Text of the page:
NEW ORLEANS (AP) — Capt. Kris Robert is having a hard time finding limits of speckled trout right now, but the redfish action is so good, he admits he hasn't been trying very hard.
Robert and his fishing buddy, Chas Champagne, have been running to the marsh just off of Chef Pass, where the juvenile reds seem to be holding their annual club meeting.
"There are lots of reds in here -- I mean, lots," Robert said Friday afternoon between casts. "A lot of them are rat reds -- 14- to 16-inch fish -- but you have pods of 20- to 24-inch fish that move through."
The key, Robert said, is to find drains in the marsh. He approaches them from the Intracoastal Waterway, and casts his way in. Many times the fish are concentrated at the trenasse mouths, but sometimes, they're farther back on the flats.
"The flats that are deep enough, you just poke in and cast around," Robert said. "If there are no fish there, you just move on to the next one.
"Sooner or later, you'll hit the mother lode."
Robert said anglers who try the technique shouldn't spend very long at any cut.
"You'll know immediately whether or not the fish are there," he said.
Robert and Champagne have been throwing ultraviolet-colored Matrix Shads on 1/4-ounce jigheads, and they're using their rod tips to hop the baits back on the retrieve.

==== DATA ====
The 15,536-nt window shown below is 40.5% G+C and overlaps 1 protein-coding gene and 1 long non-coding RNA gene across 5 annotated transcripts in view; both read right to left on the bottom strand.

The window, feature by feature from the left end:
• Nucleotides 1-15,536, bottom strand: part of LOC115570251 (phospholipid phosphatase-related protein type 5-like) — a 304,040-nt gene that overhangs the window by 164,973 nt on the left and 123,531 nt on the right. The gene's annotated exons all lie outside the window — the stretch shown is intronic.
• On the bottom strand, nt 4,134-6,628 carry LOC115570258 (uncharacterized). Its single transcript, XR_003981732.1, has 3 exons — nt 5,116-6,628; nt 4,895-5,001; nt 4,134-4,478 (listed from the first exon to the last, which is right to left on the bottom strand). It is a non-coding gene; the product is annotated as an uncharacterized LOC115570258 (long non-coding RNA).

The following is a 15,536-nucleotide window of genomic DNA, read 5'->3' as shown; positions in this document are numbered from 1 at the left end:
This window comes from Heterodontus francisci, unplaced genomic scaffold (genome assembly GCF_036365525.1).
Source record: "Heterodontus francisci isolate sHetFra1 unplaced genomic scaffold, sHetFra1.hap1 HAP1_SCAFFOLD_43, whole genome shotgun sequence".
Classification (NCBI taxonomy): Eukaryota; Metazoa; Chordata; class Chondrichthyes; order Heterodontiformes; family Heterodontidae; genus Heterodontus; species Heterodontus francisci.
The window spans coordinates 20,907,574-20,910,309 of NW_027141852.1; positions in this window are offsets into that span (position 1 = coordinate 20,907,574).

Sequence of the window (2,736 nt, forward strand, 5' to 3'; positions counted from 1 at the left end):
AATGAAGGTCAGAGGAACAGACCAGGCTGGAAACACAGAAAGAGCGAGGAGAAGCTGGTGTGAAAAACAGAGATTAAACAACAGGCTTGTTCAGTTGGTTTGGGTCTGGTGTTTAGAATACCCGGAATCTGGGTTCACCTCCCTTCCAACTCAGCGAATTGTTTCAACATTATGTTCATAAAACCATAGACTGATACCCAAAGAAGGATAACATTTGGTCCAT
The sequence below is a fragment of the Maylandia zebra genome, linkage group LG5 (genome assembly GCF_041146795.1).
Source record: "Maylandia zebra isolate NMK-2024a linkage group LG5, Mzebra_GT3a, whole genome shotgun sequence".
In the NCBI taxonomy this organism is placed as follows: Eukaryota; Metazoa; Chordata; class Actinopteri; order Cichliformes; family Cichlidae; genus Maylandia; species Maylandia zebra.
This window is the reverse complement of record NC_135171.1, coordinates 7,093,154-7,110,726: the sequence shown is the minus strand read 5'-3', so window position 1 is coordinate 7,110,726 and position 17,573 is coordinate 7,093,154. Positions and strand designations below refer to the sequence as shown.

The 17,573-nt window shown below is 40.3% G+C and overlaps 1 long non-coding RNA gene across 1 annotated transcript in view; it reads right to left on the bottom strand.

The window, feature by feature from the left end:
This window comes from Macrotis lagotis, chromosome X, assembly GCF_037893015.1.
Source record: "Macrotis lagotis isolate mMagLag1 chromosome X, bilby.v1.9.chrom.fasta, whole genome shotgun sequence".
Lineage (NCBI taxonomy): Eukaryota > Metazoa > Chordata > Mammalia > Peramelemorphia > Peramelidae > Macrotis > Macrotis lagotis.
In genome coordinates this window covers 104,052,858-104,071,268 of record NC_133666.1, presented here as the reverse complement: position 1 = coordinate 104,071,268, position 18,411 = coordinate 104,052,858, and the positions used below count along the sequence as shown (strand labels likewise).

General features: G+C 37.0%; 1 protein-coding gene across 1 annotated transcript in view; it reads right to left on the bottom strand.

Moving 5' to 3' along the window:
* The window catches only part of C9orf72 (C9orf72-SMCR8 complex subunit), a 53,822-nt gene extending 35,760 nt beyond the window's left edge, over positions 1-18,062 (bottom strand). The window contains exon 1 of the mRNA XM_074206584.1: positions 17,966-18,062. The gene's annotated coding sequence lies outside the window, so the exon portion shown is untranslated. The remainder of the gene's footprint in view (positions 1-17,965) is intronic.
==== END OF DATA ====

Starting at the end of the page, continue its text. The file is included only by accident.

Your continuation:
Robert said some other anglers in the area have had success tipping their jigheads with fresh shrimp, but he doesn't feel it's necessary.
The action is best on a high tide that's falling, Robert said. Friday's southwest wind lowered water levels in the area and gave the water a little more turbidity than it's had lately.
Still, Robert said it's nothing to catch limits.
"If a guy comes out here and fishes hard, he'll have his fish in an hour or two," Robert said.
Elsewhere in the area, Robert said fellow guide Kenny Kreeger is catching drum and sheepshead at the southern end of the Train Trestles.
In addition, Robert said speckled trout diehards are finding fish at the Wall near Bayou Bienvenue, but the action is inconsistent.
"You'll catch 40 one day, and go back the next day and maybe catch 15," he said.
Information from: The Times-Picayune, http://www.nola.com